Home for the Holidays
I brought my daughter Alex home from Penn State yesterday for her holiday break and I’m thrilled at having her around for the next three weeks. At least I’m saying that now.
This is the eighth(and final) time we’ve had a child come home from college at Christmas time so we know what to expect and I’m sure many of you do as well. However while driving yesterday I thought back to 2004 when my son was a freshman at Penn State and what we experienced when he came home for that first extended break.
I remember quite well doing a Hometown View segment that seemed to resonate with quite a few listeners so as a public service I offer this to those parents whose sons and daughters are home from college for the next two, three or even four weeks. While they may have been back for a few days at Thanksgiving this return home is likely to be very much different.
Speaking of different, you are likely to find that the children you sent off to school in August are not quite the same as the ones returning to the nest for what they call a “vacation.”
First thing you are likely to deal with are the strange hours they now live by which might remind you of a vampire more than a teenager. Flashing back to that winter break of 2004 I remember getting up for work around 2:30 and finding one of two things. Brandon was either not home or if he was he would usually be watching TV or on his laptop. Rarely was he sleeping.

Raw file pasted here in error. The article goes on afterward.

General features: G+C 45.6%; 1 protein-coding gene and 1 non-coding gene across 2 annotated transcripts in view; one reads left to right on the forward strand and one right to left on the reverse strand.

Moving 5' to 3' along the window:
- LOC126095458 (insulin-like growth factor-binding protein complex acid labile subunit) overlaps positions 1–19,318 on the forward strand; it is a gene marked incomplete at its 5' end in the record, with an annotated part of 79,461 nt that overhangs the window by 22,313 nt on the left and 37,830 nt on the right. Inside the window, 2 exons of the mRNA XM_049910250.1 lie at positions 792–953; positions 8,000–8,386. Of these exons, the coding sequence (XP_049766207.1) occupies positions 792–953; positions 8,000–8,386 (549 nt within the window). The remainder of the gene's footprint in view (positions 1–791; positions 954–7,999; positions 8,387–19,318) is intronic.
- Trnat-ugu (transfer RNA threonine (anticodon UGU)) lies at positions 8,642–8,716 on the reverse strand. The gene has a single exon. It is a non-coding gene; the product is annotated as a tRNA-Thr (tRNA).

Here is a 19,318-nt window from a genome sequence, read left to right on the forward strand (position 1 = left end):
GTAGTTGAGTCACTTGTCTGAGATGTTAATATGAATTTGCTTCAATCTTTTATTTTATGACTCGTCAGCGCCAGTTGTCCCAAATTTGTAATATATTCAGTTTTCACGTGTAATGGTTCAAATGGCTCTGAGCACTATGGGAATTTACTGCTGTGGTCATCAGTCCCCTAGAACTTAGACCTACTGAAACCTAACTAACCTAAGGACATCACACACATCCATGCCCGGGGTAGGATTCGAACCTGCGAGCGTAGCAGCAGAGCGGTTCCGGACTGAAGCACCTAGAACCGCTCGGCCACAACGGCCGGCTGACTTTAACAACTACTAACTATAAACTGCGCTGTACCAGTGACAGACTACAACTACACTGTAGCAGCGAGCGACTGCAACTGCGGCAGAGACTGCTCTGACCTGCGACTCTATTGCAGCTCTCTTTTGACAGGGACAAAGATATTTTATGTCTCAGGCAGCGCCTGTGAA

Speaking of sleeping,it it was an Olympic sport he might have had a shot at winning a gold medal. You’ve heard of getting up at “the crack of dawn.” He specialized in getting up at “the crack of noon” or even later.
What some of you will realize quickly is your kids have changed quite a bit in these last few months. Not only might they act differently but their appearance has changed and it seems like they’ve gotten older by years, not months. The boys especially seem to have no problem wearing the same jeans for days and you even question their grooming habits. Is this really my child you might ask?
After about two weeks of dealing with their lifestyle you will come to grips that they are not the same children you sent off to school in the summer. You might even get to the point where you’re looking forward to them leaving so your life can return to normal. We called that the “out of sight, out of mind” moment.
I am certainly no expert on the subject but if you are about to experience this phenomenon for the first time then fasten your seat belt because it’s a roller coaster ride complete with loads of laundry. The good news is…it does get better.